Davis says he was turned on to electronic music by Frank Zappa. “He was making electronic music back in the 80s when the first synthesisers were commercially available and he was the first person I think to programme a synclavier and get notes out of it for making music for the masses,” he says.
Musician guests on his radio show further broadened his tastes. “One bunch of people played quite a lot of electronic stuff and I thought there’s some really clever music there, it’s not just boof-boof-boof stuff, there’s some modern-thinking composers making music on laptops and synthesisers that perhaps in the 70s would’ve been in bands.”
As for his retirement from snooker, a sport he once dominated, winning six world championships at the Crucible between 1981 and 1989, it seems it had been on the cards for a while. “It wasn’t difficult in the end because I think it had more or less runs its course in how effective I was in the game,” he says. “My father [Bill] passing away was the end of an era in that we were a team. My final reason for playing was because it kept my father interested a bit and that went so I thought, ‘Well, I’m not really worried so much’, I lost the driving force, the desire to compete, I was only doing it by habit, really, it was tying up a lot of time that I had to commit to the events regardless of whether I was going to win or not and I thought perhaps it’s the right time now. It was probably long overdue, to be quite honest, but on the odd occasion even though I was towards the end of my career I still had a couple of good wins so I wouldn’t have had those otherwise.
“You could retire at the top, which Stephen Hendry did, but perhaps Stephen Hendry would have had a couple more good wins in him, you never know what they might have been.”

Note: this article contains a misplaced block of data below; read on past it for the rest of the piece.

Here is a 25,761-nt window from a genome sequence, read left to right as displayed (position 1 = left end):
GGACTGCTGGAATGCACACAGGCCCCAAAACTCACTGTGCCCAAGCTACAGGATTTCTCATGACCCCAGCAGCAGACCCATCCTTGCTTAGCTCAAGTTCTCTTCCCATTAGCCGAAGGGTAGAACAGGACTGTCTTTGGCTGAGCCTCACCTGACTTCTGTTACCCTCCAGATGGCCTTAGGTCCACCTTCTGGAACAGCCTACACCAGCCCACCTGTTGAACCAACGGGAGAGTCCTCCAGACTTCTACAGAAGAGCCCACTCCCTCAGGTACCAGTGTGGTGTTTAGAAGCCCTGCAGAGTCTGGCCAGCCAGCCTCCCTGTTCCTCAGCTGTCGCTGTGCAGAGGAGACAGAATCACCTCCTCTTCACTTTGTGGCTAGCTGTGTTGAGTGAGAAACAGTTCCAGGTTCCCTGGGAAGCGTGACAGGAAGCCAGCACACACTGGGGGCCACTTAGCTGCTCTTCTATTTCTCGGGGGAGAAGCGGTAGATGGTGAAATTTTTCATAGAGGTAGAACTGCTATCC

Giving up competing has allowed Davis more time to help inspire a new generation of snooker players via his work with the Paul Hunter Foundation, the charity set up in memory of the Leeds-born three times Masters champion who tragically died of stomach cancer aged 27. “The Paul Hunter Foundation has been fantastic for the kids that get involved, and the fact that it’s continued the memory of Paul Hunter longer and better than perhaps even it would have been otherwise,” he says. “That’s down to Paul’s wishes to use the money that was raised to try to find a cure for him. Finally when it was found that there wasn’t a cure and it looked like the writing was on the wall Paul’s wishes were that that money be used to give kids free snooker and getting them off the streets and it’s proven to be absolutely fantastic as an idea that Paul thought of and it’s done so much good for kids that perhaps have had no direction and no hobby so from that perpective it’s been a very rewarding thing.
“We bump into a lot of kids who’ve never been aware of snooker because it’s not what their background is or their parents don’t watch it so they haven’t really tapped into it. Bringing the snooker tables into that environment and inviting kids along has been only good because it’s perhaps made a few new fans of snooker.”
Steve Davis will be DJ-ing at the Hybrid Vigour event in Millennium Gallery during Tramlines Festival on July 23. For full festival details visit http://www.tramlines.org.uk/